Opens new office with the aim to fortify communication with EU stakeholders on the benefits of Citizenship-by-Investment and introduces “Global Citizen Tax” to raise €1 billion for the integration of refugees.
Arton Capital opened its newest office near the European Parliament in Brussels, bringing its expertise right at the heart of European policy.
While representing the citizenship industry and navigating between different member states and European institutions, Arton aims to facilitate communication with European decision makers and share its wealth of expertise and industry knowledge to a proposed Expert Group composed of EU Member State representatives.
“With estimated US$20 billion a year, the Global citizenship is a movement that is gaining popularity throughout the world,” said Armand Arton, Founder and President of Arton Capital. “Investors gain a second citizenship through these programs that offer increased mobility, access to higher standards of living, improved security for the next generation, and overall freedom for the whole family. In exchange, countries gain billions of euros, which can be invested in creating jobs and sustaining economies.”
Following the European Commission’s Report on Investor Citizenship and Residence Schemes in the European Union, adopted on January 23, 2019, Arton Capital has reinforced its efforts to make the industry more transparent, with improved policy making, and greater due diligence.
Overall, the Commission’s report concluded that the best way to guard against the concerns associated with residency or citizenship schemes is to ensure clarity in procedures and responsibilities as well as transparency through regular monitoring and reporting. The Commission also announced its plan to set up an Expert Group, primarily from the ministries of justice, to look at potential risks and work on ways to improve transparency and governance.
In a series of meetings ahead of the first reunion of the expert group on Friday, April 5, Armand Arton and Lora Georgieva, Chief Operating Officer of Arton Capital, together with Steven Corcoran, Advisor of European Affairs, met with different stakeholders, permanent representatives and other interested parties in Brussels. This includes the office of the EU Commissioner for Taxation and Economic Affairs, the permanent representations of Finland, Greece, Ireland, Luxembourg, Portugal, Slovakia, Spain, and the missions of USA and Montenegro to Brussels.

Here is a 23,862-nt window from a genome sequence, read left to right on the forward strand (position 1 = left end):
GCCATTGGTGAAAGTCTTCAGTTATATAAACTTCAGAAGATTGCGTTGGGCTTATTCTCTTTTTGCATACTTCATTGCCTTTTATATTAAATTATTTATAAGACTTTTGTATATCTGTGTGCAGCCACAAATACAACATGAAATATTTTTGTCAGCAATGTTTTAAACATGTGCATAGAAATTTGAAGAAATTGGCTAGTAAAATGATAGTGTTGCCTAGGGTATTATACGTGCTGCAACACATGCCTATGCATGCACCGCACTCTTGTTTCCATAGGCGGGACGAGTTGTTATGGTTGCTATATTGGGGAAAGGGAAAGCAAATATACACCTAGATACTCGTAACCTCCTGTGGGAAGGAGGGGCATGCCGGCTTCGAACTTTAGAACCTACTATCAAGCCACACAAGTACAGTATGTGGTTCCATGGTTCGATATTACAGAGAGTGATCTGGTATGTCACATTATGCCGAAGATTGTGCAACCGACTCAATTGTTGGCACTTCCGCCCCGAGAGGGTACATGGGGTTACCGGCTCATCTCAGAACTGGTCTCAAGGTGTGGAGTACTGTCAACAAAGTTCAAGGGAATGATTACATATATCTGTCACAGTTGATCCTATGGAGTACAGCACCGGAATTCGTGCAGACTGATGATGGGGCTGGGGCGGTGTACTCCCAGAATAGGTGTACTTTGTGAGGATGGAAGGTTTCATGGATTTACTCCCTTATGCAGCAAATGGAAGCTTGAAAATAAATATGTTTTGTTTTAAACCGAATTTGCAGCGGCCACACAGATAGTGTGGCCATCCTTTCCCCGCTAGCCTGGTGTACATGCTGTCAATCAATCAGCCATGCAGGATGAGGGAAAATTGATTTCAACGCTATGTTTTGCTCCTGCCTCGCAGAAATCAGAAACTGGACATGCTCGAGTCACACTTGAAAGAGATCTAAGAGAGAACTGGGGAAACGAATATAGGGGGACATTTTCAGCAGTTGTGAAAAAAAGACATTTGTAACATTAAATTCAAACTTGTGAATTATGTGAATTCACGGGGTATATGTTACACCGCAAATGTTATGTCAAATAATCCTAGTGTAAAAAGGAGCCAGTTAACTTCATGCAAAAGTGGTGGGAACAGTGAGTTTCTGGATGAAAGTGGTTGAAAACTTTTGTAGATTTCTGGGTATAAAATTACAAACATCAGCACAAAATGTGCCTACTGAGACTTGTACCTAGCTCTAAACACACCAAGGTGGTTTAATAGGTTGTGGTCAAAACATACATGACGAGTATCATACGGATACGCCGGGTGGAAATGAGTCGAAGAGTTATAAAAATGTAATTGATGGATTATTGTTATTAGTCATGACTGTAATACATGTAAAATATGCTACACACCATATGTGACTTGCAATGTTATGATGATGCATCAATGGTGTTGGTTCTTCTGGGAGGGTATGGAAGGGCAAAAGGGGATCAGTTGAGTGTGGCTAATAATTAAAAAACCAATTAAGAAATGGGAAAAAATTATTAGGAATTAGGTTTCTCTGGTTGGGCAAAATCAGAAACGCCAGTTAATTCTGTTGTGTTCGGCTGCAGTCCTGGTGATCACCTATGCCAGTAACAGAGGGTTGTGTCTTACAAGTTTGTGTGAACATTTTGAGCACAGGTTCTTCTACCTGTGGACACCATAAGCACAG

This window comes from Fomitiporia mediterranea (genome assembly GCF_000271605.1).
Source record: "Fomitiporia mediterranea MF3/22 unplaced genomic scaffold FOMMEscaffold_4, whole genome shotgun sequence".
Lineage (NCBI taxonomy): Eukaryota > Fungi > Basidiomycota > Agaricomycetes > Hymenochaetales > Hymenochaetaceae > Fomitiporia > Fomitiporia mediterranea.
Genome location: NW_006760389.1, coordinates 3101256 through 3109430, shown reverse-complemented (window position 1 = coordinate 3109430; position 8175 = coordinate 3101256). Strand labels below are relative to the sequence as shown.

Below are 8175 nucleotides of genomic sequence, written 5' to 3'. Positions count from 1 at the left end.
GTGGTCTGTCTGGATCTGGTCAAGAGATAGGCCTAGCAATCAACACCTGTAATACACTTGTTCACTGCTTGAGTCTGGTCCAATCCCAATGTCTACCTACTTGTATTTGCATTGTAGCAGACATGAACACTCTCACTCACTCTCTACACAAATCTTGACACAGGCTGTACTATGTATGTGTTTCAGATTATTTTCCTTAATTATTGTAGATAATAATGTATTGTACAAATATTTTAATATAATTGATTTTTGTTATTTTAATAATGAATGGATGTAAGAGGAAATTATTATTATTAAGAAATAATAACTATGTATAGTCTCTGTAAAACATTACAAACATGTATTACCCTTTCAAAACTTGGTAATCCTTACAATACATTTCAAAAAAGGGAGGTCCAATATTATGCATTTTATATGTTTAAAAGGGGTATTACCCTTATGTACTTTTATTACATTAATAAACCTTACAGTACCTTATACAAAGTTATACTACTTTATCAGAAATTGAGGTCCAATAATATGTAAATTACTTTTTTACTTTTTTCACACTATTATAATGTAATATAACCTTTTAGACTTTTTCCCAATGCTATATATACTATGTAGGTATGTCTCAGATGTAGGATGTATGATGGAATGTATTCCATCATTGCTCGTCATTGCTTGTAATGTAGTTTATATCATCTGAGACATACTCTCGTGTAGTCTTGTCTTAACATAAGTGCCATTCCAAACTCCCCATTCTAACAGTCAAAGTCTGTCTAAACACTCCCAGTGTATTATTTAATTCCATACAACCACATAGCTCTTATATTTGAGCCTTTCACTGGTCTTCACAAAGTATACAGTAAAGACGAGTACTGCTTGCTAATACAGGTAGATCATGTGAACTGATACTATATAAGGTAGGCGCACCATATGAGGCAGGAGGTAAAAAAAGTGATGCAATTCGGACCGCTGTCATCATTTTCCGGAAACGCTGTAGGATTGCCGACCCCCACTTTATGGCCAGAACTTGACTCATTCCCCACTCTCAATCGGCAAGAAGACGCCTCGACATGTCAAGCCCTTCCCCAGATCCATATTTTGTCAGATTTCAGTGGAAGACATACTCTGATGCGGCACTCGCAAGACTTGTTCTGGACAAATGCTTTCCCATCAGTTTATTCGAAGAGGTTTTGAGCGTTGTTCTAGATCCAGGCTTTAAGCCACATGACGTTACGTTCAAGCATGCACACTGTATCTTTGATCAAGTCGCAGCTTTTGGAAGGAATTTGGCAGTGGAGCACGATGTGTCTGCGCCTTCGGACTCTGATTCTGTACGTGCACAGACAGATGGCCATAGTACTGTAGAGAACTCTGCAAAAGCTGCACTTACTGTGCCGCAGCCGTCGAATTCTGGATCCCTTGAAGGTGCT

Alongside sharing best practices on program management, data exchange, independent screening of candidates, and reporting, Arton Capital is putting forward the introduction of a ‘Global Citizen Tax’— a contribution levied on wealthy migrants to help cope with the challenges of hosting and integrating refugees in Europe. Though this concept can be embraced at an EU level, it can only be implemented nationally. Arton estimates that such contribution could potentially raise more than €1 billion over five years. Following a positive response, a second meeting with the Expert Group is scheduled for the beginning of July.
“We firmly believe that the global residence and citizenship industry should be a part of the solution for coping with the refugee crisis, joining with partners in business, government, and international organizations,” said Mr. Arton. “European countries that are accepting refugees are also running residence and citizenship programs. The link is obvious, and our research shows that wealthy people seeking such investment solutions are eager to contribute to help those who are less fortunate,” he added.
Arton Capital takes its leadership position in the global citizenship movement with great responsibility. As a trusted partner and expert to more than 11 countries around the world, including the Governments of Quebec (Canada), United States, Antigua and Barbuda, Portugal, Bulgaria, Cyprus and Montenegro, Arton has helped attract more than US$4 billion in foreign direct investment in the last five years.
“We are convinced that our industry is a force for good and has a positive benefit for the European society and economy,” said Arton. “However, many of these benefits are not immediately understood or made available to the public.”
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